The need for early predictors of diabetic nephropathy risk: Is albumin excretion rate sufficient?

M. L. Caramori, P. Fioretto, M. Mauer

Research output: Contribution to journalReview article

329 Citations (Scopus)

Abstract

Initial studies showing an ~80% rate of progression from microalbuminuria (MA) to proteinuria in type 1 diabetic patients led to the broad acceptance of MA as a useful clinical predictor of increased diabetic nephropathy (DN) risk. Some MA patients, however, have quite advanced renal structural changes, and MA may, in these cases, be a marker rather than a predictor of DN. More recent studies have observed only about a 30-45% risk of progression of MA to proteinuria over 10 years, while about 30% of type 1 diabetic patients with MA became normoalbuminuric and the rest remained microalbuminuric. The finding that some MA patients have only mild diabetic renal lesions is consistent with the lower than originally estimated risk of progression from MA to proteinuria and with the notion that some MA patients revert to normoalbuminuria. To increase the complexity of the scenario, some normoalbuminuric long-standing type 1 diabetic patients have well-established DN lesions and ~40% of all patients destined to progress to proteinuria are normoalbuminuric at initial screening, despite many years of diabetes. A similar picture is emerging in type 2 diabetic patients, although fewer studies have been conducted. Thus, the predictive precision for MA to progress to overt nephropathy over the subsequent decade or so is considerably less than originally described. It is unclear whether this is due to changes in the natural history of DN resulting from improved glycemia and blood pressure control, or whether there were overestimates of risk in the original studies due to the small sample sizes, post hoc analyses, and variable MA definitions. Albumin excretion rate (AER) remains the best available noninvasive predictor of DN risk and should be regularly measured according to established guidelines. However, AER may be unable to define patients who are safe from or at risk of DN with an accuracy that is adequate for optimal clinical decision making or for the design of certain clinical trials. Investigations into new risk markers or into the combined use of several currently available predictive parameters are needed.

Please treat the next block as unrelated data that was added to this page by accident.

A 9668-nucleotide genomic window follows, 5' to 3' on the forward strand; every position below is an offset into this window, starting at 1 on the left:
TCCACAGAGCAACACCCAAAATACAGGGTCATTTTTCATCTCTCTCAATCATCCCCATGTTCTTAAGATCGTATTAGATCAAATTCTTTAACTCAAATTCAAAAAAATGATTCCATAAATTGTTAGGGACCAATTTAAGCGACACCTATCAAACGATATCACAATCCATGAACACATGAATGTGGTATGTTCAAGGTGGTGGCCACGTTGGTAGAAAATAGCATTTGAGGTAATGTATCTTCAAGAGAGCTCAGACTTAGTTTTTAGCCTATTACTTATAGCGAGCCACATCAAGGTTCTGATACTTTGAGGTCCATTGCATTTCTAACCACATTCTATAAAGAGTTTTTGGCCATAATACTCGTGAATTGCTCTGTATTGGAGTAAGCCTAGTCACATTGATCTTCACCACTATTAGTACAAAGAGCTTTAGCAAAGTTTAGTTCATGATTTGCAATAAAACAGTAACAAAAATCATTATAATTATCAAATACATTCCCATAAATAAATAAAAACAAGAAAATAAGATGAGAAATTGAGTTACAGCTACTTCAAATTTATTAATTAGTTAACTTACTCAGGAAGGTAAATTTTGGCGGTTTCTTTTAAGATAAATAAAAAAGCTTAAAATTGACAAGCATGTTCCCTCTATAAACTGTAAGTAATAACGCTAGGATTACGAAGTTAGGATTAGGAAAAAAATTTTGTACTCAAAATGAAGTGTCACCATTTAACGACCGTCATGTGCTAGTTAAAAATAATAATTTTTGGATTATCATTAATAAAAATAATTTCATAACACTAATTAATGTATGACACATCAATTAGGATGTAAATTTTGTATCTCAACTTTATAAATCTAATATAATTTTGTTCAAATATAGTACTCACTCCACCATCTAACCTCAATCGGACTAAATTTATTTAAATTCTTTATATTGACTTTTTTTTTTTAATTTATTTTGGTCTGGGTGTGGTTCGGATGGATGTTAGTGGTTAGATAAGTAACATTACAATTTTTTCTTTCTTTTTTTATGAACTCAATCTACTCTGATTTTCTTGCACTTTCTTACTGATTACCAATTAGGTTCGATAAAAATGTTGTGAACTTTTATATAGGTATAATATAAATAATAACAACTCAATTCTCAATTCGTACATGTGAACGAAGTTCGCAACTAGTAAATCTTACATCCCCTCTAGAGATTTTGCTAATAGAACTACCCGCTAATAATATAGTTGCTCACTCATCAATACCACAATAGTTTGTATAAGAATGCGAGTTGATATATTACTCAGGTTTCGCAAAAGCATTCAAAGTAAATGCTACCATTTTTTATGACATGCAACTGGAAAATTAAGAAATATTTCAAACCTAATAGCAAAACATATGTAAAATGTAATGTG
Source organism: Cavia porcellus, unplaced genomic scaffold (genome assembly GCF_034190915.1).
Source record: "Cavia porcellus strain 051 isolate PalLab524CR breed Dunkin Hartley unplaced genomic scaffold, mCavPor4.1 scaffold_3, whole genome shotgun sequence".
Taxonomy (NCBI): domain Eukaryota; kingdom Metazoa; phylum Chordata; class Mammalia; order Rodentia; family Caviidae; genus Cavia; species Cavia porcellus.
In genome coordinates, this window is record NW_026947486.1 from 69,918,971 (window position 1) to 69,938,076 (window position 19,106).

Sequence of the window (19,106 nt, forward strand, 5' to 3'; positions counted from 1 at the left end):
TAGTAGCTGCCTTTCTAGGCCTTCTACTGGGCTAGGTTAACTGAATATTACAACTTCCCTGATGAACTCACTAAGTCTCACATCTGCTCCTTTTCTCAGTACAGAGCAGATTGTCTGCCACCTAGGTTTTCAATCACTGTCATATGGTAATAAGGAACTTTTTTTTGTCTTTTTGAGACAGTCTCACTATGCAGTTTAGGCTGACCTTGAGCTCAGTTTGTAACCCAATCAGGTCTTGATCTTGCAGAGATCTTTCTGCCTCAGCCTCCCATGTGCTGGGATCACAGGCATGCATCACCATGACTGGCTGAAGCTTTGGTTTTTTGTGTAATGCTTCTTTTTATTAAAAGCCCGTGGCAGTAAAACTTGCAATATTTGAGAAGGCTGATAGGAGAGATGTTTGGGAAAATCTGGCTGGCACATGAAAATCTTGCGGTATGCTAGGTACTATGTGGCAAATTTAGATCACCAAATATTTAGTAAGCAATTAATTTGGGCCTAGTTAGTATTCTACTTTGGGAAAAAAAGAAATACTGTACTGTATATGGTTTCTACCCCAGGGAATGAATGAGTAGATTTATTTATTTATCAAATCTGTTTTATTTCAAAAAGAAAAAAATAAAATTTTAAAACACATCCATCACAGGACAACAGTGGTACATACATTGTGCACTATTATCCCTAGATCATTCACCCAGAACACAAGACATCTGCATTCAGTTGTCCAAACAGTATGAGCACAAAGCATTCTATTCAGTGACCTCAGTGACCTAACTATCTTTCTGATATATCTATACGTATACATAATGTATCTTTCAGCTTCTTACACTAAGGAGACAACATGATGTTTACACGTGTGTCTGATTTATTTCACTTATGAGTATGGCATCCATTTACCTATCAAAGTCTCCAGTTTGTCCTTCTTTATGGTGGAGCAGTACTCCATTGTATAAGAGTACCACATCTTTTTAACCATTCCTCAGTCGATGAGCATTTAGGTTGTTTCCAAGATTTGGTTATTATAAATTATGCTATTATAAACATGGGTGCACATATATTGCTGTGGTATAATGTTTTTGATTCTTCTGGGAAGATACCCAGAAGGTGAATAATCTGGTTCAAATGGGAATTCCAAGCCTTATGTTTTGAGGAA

Original languageEnglish (US)
Pages (from-to)1399-1408
Number of pages10
JournalDiabetes
Volume49
Issue number9
DOIs
StatePublished - Jan 1 2000

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Diabetic Nephropathies
Albumins
Proteinuria
Kidney
Sample Size
Clinical Trials
Guidelines
Blood Pressure

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The need for early predictors of diabetic nephropathy risk : Is albumin excretion rate sufficient? / Caramori, M. L.; Fioretto, P.; Mauer, M.

In: Diabetes, Vol. 49, No. 9, 01.01.2000, p. 1399-1408.

Research output: Contribution to journalReview article

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abstract = "Initial studies showing an ~80{\%} rate of progression from microalbuminuria (MA) to proteinuria in type 1 diabetic patients led to the broad acceptance of MA as a useful clinical predictor of increased diabetic nephropathy (DN) risk. Some MA patients, however, have quite advanced renal structural changes, and MA may, in these cases, be a marker rather than a predictor of DN. More recent studies have observed only about a 30-45{\%} risk of progression of MA to proteinuria over 10 years, while about 30{\%} of type 1 diabetic patients with MA became normoalbuminuric and the rest remained microalbuminuric. The finding that some MA patients have only mild diabetic renal lesions is consistent with the lower than originally estimated risk of progression from MA to proteinuria and with the notion that some MA patients revert to normoalbuminuria. To increase the complexity of the scenario, some normoalbuminuric long-standing type 1 diabetic patients have well-established DN lesions and ~40{\%} of all patients destined to progress to proteinuria are normoalbuminuric at initial screening, despite many years of diabetes. A similar picture is emerging in type 2 diabetic patients, although fewer studies have been conducted. Thus, the predictive precision for MA to progress to overt nephropathy over the subsequent decade or so is considerably less than originally described. It is unclear whether this is due to changes in the natural history of DN resulting from improved glycemia and blood pressure control, or whether there were overestimates of risk in the original studies due to the small sample sizes, post hoc analyses, and variable MA definitions. Albumin excretion rate (AER) remains the best available noninvasive predictor of DN risk and should be regularly measured according to established guidelines. However, AER may be unable to define patients who are safe from or at risk of DN with an accuracy that is adequate for optimal clinical decision making or for the design of certain clinical trials. Investigations into new risk markers or into the combined use of several currently available predictive parameters are needed.",
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